Quantcast
Connect with us

US, Japan discussed ‘action’ against anti-whaling groups, leaked cable reveals

Published

on

Japanese and American officials discussed taking action to weaken a prominent anti-whaling group, with Tokyo insisting that Sea Shepherd’s confrontations on the high seas actually hurt efforts to reduce whaling, U.S. diplomatic cables show.

The U.S. representative to the International Whaling Commission, Monica Medina, discussed revoking the U.S.-based conservation group’s tax exempt status during a meeting with senior officials from the Fisheries Agency of Japan in November 2009, according to the documents released by WikiLeaks on Monday.

ADVERTISEMENT

Sea Shepherd Conservation Society’s yearly protest campaigns — which chase Japan’s whaling fleet in boats trying to disrupt the hunt by fouling fishing lines and throwing rancid butter at whalers — have drawn high-profile donors and volunteers, and spawned the popular Animal Planet series “Whale Wars.” In Japan, the harrassment is seen by some as foreign interferance in national affairs, making politicians wary of getting involved.

Action against Sea Shepherd would be a “major element” in achieving success at international negotiations on the number of whales killed each year, the cables cite the director general of Japan’s fisheries agency, Katsuhiro Machida, as saying.

Referring to Sea Shepherd, Medina said “she believes the USG (U.S. government) can demonstrate the group does not deserve tax exempt status based on their aggressive and harmful actions,” according the cables.

Paul Watson, founder of Sea Shepherd, said Japan has previously pressured foreign governments to take action against the group, such as revoking the registration of its ships. He said the organization had last been audited about two years ago, which is before the exchanges detailed in the cables.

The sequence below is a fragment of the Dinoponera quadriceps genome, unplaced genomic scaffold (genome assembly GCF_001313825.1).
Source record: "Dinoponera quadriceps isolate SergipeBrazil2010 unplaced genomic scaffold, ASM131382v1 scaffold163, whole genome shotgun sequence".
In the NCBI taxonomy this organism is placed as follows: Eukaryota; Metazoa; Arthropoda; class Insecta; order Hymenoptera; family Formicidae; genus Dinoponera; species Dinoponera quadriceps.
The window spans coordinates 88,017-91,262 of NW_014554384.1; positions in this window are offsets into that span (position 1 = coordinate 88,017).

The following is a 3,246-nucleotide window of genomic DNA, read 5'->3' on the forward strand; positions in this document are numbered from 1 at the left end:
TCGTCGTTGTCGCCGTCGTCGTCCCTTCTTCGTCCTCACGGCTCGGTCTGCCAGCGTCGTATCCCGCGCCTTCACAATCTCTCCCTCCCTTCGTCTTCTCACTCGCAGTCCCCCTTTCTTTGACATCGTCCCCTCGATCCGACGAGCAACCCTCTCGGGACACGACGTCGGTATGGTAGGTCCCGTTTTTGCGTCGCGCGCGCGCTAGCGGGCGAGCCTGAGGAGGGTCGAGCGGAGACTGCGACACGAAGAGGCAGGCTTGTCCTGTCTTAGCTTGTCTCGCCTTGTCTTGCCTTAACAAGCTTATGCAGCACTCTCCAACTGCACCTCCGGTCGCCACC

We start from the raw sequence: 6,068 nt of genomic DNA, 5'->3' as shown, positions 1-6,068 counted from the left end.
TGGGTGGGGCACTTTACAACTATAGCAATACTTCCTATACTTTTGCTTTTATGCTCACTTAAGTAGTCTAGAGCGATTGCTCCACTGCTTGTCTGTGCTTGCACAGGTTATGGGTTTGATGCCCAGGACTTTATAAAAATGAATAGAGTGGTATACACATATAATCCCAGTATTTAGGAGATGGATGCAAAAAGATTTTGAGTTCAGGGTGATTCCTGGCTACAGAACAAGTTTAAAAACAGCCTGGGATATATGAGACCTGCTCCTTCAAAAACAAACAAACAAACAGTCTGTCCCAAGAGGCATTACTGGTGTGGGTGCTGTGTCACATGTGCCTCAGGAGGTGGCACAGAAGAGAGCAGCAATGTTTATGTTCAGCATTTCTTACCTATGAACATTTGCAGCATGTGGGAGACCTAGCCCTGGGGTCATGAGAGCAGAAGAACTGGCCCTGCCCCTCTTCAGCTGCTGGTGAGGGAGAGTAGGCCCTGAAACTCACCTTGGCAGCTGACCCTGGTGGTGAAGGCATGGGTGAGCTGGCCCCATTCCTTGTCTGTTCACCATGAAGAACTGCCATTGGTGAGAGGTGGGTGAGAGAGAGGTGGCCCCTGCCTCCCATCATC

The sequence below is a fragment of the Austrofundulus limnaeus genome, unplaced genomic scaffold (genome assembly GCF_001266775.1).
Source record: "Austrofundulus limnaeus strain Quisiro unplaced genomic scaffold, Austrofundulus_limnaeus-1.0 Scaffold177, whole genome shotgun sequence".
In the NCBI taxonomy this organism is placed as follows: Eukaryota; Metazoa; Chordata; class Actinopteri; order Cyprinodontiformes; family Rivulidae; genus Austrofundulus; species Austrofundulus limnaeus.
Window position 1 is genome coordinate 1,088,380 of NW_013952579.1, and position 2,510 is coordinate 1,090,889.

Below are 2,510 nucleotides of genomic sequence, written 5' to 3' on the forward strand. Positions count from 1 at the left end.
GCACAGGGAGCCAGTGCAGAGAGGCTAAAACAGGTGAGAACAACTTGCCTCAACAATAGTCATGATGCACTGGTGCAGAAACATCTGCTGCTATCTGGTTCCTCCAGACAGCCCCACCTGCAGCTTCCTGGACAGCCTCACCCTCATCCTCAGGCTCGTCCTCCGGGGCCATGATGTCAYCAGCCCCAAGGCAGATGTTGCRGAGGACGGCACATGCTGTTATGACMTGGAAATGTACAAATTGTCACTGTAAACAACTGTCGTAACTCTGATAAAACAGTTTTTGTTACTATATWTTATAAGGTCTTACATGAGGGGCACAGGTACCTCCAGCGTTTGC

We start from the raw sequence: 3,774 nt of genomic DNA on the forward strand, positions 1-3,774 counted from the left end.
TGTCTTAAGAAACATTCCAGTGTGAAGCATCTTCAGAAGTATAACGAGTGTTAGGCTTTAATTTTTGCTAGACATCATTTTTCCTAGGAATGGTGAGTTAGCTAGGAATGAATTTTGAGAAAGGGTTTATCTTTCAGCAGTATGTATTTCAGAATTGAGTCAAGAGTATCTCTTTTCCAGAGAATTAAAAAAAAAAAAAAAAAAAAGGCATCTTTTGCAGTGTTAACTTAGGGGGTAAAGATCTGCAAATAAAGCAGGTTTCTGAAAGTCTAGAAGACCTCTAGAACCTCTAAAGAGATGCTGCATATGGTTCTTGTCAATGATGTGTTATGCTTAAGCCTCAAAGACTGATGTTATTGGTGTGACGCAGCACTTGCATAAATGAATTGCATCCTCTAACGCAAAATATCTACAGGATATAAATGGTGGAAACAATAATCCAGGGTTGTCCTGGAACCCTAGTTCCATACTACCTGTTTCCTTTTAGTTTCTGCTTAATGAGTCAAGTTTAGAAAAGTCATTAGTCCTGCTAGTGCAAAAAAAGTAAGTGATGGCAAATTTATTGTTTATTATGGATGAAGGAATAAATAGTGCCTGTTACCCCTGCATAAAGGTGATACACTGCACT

“We have had our tax status since 1981, and we have done nothing different since then to cause the IRS (Internal Revenue Service) to change that,” he told The Associated Press by telephone from his ship.

ADVERTISEMENT

The diplomatic cables, posted on WikiLeaks’ secret-sharing website early Monday but dated Jan. 1, show Japanese officials repeatedly told U.S. counterparts the group’s actions were making whaling a political issue and hurting any chance of a compromise on the numbers of whales killed each year.

Sea Shepherd vessels are currently chasing Japan’s whaling fleet in the Antarctic Ocean in the hopes of interrupting its hunt, which kills up to 1,000 whales annually and typically lasts from December to February.

Japan hunts whales under the research exemption to a 1986 worldwide ban on commercial hunts. Critics say there is no reason to kill the animals, and the research program amounts to commercial whaling in disguise because surplus meat from the hunt is sold domestically.

ADVERTISEMENT

Protest ships harass the whaling fleet, and clashes between the sides often take place. On Saturday, Watson said that whalers had shot water cannons at anti-whaling activists nearby.

Last January, a Sea Shepherd boat was sunk after its bow was sheared off in a collision with a whaling vessel and a New Zealand protestor was later arrested after he boarded a Japanese whaling ship. He was taken to Tokyo and later deported.